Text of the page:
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The Impact of Social Connectedness on Health



How close of a connection do you feel to those around you? Social connectedness is a sense of belonging with other people. It may not seem like a big deal, but many studies show that social connectedness may be just as important to your health as exercising, eating well and managing your health. When you think about how much time many of us spend behind a computer or scrolling through a phone, it’s easy to understand the feeling of isolation created by our modern devices. While independence is good, a lack of human interaction can hurt your health and well-being.

Why social connection is important

  • Feeling in tune with other people provides the following health benefits:
  • Decreased stress, anxiety and depression
  • Improved immunity and recovery from illness
  • Higher self-esteem and empathy for others
  • Better emotional regulation
  • Increased longevity


Five ways to be more social

With all the reasons to make more human connections, there’s no time like now to bridge that gap and start interacting. Even if you’re shy or introverted, you can take steps to connect more with family, friends, coworkers and even people you have yet to meet! Get started today with the following options:

1. Volunteer. Joining together with others for a common purpose helps in more ways than one. First, it provides support to those in need, which makes our communities better. Second, it gives you something to talk about with other volunteers, which can be a great ice breaker. And third, it feels good to help—and that can boost your mood.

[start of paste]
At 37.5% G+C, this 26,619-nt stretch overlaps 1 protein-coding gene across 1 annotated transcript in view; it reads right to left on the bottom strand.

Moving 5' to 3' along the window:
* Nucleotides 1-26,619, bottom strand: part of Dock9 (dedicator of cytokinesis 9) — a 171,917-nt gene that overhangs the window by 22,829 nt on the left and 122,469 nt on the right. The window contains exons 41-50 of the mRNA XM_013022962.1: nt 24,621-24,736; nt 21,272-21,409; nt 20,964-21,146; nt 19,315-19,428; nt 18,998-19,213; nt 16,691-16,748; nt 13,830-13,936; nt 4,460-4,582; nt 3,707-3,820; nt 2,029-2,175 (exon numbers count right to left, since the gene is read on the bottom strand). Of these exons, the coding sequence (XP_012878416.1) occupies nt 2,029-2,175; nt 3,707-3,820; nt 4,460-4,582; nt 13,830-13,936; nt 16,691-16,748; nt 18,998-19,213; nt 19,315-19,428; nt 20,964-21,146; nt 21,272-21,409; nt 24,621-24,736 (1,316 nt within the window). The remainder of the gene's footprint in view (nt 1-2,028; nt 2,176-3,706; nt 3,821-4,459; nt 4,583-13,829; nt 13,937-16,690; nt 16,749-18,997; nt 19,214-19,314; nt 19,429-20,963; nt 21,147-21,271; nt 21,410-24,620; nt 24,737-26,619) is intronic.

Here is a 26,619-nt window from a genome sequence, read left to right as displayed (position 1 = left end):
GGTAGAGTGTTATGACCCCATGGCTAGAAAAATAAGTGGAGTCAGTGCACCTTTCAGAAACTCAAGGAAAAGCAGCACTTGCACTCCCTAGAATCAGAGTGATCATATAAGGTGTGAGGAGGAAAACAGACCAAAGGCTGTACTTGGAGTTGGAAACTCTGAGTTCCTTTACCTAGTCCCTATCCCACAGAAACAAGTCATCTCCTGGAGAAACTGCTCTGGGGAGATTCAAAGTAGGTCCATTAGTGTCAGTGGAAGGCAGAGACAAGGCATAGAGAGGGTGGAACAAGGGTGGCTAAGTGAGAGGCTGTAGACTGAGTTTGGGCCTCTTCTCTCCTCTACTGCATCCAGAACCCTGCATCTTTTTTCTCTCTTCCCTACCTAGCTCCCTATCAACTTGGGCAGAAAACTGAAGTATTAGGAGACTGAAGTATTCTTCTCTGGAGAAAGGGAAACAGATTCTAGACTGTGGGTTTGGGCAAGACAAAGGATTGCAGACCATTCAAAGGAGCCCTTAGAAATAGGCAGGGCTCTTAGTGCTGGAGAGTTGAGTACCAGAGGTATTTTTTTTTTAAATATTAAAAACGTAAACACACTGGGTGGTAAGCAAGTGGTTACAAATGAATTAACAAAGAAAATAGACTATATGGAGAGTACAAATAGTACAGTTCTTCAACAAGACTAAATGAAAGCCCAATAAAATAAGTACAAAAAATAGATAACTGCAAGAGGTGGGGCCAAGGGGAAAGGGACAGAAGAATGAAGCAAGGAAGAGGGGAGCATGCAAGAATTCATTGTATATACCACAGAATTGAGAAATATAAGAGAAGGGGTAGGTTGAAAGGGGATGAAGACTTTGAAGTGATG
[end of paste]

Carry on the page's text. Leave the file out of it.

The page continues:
2. Join a club. Groups exist for just about any interest—from running to reading to writing and even pets. Check local organizations, fitness centers, community centers, churches, libraries or to find a new club that suites your hobbies or interests.

3. Call an old friend or family member. Is there someone you haven’t talked to in a while? Give them a call or invite them out for coffee or lunch. It’s amazing how a conversation with someone you know can make you suddenly feel part of something outside yourself. Catching up about what’s going on in their life and yours is a great opportunity to strengthen that relationship.

4. Take a class. Learning something new can boost your confidence and self-esteem—plus it puts you in contact with others who have a common interest. Many schools and communities offer adult education programs. You might also consider taking an art class from a local art store or studio, or a cooking class offered by a local business. A simple Google search can yield possible opportunities. 

5. Unplug. Sometimes simply putting down your phone or device and spending more time “in the moment” can present ways to be social. Chatting with other people at the grocery store, coffee shop or on public transportation is an easy way to connect with others.


Reach out if you’re feeling down

Sometimes a sense of isolation can be overwhelming—but there’s always help when you need it. Counselors and Employee Assistance Programs can be a source of support to help you feel like yourself again.


Make connections and feel better

Improve your social connectedness and reap the health benefits. Choose one of these options and take steps to feel happier, healthier and more connected.


*This article is for informational purposes only, and is not meant as medical advice.